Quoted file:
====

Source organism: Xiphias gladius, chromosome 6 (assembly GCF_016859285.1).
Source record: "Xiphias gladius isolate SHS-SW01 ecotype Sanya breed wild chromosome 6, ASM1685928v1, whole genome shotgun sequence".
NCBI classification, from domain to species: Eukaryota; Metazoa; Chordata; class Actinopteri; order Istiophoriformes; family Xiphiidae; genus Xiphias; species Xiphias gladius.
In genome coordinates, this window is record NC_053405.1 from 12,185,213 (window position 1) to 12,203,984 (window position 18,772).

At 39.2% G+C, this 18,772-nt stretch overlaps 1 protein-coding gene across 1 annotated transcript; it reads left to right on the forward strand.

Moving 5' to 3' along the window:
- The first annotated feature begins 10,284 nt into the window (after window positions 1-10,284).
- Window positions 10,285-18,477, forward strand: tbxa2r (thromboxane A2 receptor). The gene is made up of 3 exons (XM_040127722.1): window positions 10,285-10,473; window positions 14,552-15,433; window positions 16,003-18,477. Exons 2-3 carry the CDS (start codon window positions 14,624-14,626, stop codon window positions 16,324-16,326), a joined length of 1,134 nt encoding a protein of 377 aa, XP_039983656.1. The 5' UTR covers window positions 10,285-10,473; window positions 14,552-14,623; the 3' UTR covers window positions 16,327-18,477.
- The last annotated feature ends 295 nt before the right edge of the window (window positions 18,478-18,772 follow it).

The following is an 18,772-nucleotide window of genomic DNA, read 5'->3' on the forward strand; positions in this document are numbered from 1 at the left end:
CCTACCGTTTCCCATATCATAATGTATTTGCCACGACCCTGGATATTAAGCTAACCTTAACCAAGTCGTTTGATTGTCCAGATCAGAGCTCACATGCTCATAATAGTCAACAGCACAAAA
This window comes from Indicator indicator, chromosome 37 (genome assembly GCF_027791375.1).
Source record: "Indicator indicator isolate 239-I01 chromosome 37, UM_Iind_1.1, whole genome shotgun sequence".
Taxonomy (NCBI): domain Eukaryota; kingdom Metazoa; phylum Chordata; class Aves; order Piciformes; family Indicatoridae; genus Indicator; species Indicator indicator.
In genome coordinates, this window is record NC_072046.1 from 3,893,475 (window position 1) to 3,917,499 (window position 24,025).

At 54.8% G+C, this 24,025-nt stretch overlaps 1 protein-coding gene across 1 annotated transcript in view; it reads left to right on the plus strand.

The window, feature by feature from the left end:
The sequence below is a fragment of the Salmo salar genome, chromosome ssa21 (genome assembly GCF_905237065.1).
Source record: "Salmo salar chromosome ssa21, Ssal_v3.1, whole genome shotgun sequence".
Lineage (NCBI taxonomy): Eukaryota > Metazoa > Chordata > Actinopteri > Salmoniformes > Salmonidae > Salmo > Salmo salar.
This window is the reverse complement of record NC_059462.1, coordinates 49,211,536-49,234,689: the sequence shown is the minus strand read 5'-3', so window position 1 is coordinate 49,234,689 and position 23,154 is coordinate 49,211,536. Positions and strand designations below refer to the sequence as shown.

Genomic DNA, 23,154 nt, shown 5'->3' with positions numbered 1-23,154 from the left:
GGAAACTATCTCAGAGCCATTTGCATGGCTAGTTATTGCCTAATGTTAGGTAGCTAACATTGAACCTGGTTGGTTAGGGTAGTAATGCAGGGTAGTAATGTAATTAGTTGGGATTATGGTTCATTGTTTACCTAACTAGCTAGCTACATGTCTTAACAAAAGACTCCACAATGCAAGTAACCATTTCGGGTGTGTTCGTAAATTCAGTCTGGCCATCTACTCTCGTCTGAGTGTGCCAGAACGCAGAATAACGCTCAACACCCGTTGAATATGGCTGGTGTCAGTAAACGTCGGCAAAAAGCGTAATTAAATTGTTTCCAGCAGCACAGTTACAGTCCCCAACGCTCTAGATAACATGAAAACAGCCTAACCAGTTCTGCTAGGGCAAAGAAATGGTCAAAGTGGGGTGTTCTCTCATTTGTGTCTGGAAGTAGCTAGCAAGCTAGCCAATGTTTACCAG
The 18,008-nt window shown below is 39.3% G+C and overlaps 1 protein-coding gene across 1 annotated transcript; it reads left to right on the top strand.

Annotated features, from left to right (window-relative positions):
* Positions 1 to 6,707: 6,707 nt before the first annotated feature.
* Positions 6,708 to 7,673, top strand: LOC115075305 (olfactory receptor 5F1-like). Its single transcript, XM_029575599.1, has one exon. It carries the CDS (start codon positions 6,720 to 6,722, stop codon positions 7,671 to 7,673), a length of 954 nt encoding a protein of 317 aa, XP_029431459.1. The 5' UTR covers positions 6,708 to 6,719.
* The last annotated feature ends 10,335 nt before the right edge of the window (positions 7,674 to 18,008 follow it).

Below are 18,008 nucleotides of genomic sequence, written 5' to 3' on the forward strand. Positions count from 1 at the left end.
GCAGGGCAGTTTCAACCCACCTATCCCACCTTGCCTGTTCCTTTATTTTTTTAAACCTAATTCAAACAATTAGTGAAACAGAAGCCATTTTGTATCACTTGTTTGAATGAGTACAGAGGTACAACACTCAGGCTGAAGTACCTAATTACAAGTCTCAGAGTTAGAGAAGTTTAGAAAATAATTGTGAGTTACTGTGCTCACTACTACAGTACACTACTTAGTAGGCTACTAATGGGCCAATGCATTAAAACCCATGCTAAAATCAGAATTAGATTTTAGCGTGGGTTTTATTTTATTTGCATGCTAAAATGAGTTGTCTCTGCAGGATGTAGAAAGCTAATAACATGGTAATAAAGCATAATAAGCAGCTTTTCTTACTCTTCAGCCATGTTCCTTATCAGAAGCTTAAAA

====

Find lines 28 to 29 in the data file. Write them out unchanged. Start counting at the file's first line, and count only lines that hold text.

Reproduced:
* The last annotated feature ends 10,335 nt before the right edge of the window (positions 7,674 to 18,008 follow it).

Below are 18,008 nucleotides of genomic sequence, written 5' to 3' on the forward strand. Positions count from 1 at the left end.